And on a 3-year annualised basis, the BNPL pioneer still leads the way with a return of 160 per cent. This is followed by FMG with the return of just under 76 per cent, and Kogan.com with more than 46 per cent. 

ALS has the lowest return on a 3-year annualised basis at 15.21 per cent. 

It's also worth mentioning that some of them are generous dividend payers, particularly FMG and Rio, which have a dividend yield of 6.95 per cent and 4.57 per cent respectively.

Overvalued, no moat, high uncertainty

a table showing the ten most overvalued stocks w no moat and high to v high uncertainty

Source: Morningstar Direct; data as at 11 January 2021

Here’s a little more from the respective Morningstar analyst on FMG, Afterpay and Netwealth:

Fortescue Metals Group

“We do not believe that Fortescue Metals Group has an economic moat. The primary source of competitive advantage for a miner is low-cost production. Margins are well below the industry leaders BHP and Rio Tinto, and some way behind Vale, meaning Fortescue sits in the highest half of the cost curve. This is a primary driver of our no-moat rating. Lower margins primarily result from discounts from mining a lower-grade (57 per cent- to 58 per cent-grade) product compared with the benchmark, which is for 62 per cent-grade iron ore. The lower grade is effectively a cost for customers, which results in a lower realised price versus the benchmark.

“Competitive advantage in iron ore is all about low costs, and Fortescue is well behind industry leaders. Fortescue sells an inferior 57 per cent-58 per cent fines iron ore product, with an average 8 per cent-9 per cent moisture content, attracting a significant discount to the spot 62 per cent iron benchmark.” (Mathew Hodge)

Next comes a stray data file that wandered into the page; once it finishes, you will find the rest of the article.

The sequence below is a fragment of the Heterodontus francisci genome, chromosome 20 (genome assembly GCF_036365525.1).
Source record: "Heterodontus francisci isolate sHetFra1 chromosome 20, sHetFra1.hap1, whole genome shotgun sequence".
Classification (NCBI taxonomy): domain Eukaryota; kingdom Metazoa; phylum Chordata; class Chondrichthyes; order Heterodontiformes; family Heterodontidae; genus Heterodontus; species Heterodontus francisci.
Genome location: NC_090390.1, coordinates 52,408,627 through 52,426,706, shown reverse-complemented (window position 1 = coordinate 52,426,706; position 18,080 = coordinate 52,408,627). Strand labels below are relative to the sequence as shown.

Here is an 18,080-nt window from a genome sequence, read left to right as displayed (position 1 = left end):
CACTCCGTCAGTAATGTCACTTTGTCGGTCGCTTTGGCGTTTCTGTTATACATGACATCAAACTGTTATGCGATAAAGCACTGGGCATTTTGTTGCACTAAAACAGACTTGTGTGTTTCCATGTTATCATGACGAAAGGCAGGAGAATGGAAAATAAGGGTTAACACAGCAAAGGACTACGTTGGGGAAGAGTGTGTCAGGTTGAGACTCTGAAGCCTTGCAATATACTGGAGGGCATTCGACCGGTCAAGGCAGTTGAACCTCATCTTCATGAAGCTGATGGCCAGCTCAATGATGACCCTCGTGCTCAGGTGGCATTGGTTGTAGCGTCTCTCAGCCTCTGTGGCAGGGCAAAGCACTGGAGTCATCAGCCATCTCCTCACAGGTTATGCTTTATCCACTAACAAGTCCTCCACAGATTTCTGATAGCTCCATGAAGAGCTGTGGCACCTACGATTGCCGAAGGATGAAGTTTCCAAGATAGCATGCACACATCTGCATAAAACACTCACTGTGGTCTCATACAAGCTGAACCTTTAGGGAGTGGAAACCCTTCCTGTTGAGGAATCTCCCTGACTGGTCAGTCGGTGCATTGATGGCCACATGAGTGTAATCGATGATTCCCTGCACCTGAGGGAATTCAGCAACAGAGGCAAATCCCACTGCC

Afterpay does not possess an economic moat. First, we anticipate intensifying competition due to low barriers to entry and the commoditylike nature of payment financing, which precludes a sustainable competitive advantage. Secondly, Afterpay faces risks that could lead to material value destruction, such as heightened regulatory scrutiny that may require changes to its processes or technology that make its platform less attractive, and its heavy reliance on capital markets to fund receivables growth and expansion plans. We expect both competition and regulation to even the odds of success between BNPL providers as they participate in the growth of BNPL financing globally, with no single player having a distinct advantage over the rest.” (Shaun Ler)

Netwealth Group

“We don’t believe Netwealth has an economic moat, given the number of competing offerings with very similar functionality and the ease with which improvements in its software functionality can be replicated by competitors. Netwealth does not own an aligned financial advisor network to help direct funds under administration to its platform.

"Despite strong earnings growth and returns on invested capital, Netwealth operates in a commoditised industry with several independent investment management platform competitors, including Hub 24 (ASX: HUB), Praemium (ASX: PPS), Onevue Holdings (ASX: OVH), Xplore Wealth (ASX: XPL), and Powerwrap (ASX:PWL), in addition to platforms owned by the large vertically integrated wealth management firms. Platforms largely compete on functionality, customer service, and price but rarely have exclusivity with their financial advisor customers, and the average financial adviser uses two or three different platforms.” (Gareth James)